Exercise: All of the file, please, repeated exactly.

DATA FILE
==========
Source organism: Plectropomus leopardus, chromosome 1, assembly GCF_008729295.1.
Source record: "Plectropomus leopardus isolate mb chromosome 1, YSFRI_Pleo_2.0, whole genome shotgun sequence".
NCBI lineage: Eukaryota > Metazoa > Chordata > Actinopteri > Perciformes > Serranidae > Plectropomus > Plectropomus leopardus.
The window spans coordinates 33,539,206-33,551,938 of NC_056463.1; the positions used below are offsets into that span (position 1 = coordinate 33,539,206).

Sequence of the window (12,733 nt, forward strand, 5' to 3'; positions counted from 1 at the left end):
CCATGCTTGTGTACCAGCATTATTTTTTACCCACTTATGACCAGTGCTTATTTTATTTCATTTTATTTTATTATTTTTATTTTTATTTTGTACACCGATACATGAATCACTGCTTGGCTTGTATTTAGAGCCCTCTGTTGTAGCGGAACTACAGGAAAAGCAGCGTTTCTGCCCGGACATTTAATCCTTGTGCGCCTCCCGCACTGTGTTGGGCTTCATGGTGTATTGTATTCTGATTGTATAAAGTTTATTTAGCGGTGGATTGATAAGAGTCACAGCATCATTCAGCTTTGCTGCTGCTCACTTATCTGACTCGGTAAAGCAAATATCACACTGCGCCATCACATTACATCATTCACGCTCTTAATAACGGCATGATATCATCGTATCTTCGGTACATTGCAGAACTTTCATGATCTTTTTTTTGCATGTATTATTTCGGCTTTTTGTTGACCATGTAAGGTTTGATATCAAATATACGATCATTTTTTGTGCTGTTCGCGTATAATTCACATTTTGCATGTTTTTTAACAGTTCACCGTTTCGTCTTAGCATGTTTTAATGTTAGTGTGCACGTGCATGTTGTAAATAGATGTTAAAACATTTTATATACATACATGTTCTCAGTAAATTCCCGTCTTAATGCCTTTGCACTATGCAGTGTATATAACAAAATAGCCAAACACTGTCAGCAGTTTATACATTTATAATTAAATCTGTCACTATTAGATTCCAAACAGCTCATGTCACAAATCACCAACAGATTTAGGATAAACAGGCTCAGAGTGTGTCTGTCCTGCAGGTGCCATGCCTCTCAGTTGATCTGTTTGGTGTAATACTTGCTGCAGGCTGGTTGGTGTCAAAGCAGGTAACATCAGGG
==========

Source organism: Plectropomus leopardus, chromosome 1, assembly GCF_008729295.1.
Source record: "Plectropomus leopardus isolate mb chromosome 1, YSFRI_Pleo_2.0, whole genome shotgun sequence".
NCBI lineage: Eukaryota > Metazoa > Chordata > Actinopteri > Perciformes > Serranidae > Plectropomus > Plectropomus leopardus.
The window spans coordinates 33,539,206-33,551,938 of NC_056463.1; the positions used below are offsets into that span (position 1 = coordinate 33,539,206).

Sequence of the window (12,733 nt, forward strand, 5' to 3'; positions counted from 1 at the left end):
CCATGCTTGTGTACCAGCATTATTTTTTACCCACTTATGACCAGTGCTTATTTTATTTCATTTTATTTTATTATTTTTATTTTTATTTTGTACACCGATACATGAATCACTGCTTGGCTTGTATTTAGAGCCCTCTGTTGTAGCGGAACTACAGGAAAAGCAGCGTTTCTGCCCGGACATTTAATCCTTGTGCGCCTCCCGCACTGTGTTGGGCTTCATGGTGTATTGTATTCTGATTGTATAAAGTTTATTTAGCGGTGGATTGATAAGAGTCACAGCATCATTCAGCTTTGCTGCTGCTCACTTATCTGACTCGGTAAAGCAAATATCACACTGCGCCATCACATTACATCATTCACGCTCTTAATAACGGCATGATATCATCGTATCTTCGGTACATTGCAGAACTTTCATGATCTTTTTTTTGCATGTATTATTTCGGCTTTTTGTTGACCATGTAAGGTTTGATATCAAATATACGATCATTTTTTGTGCTGTTCGCGTATAATTCACATTTTGCATGTTTTTTAACAGTTCACCGTTTCGTCTTAGCATGTTTTAATGTTAGTGTGCACGTGCATGTTGTAAATAGATGTTAAAACATTTTATATACATACATGTTCTCAGTAAATTCCCGTCTTAATGCCTTTGCACTATGCAGTGTATATAACAAAATAGCCAAACACTGTCAGCAGTTTATACATTTATAATTAAATCTGTCACTATTAGATTCCAAACAGCTCATGTCACAAATCACCAACAGATTTAGGATAAACAGGCTCAGAGTGTGTCTGTCCTGCAGGTGCCATGCCTCTCAGTTGATCTGTTTGGTGTAATACTTGCTGCAGGCTGGTTGGTGTCAAAGCAGGTAACATCAGGG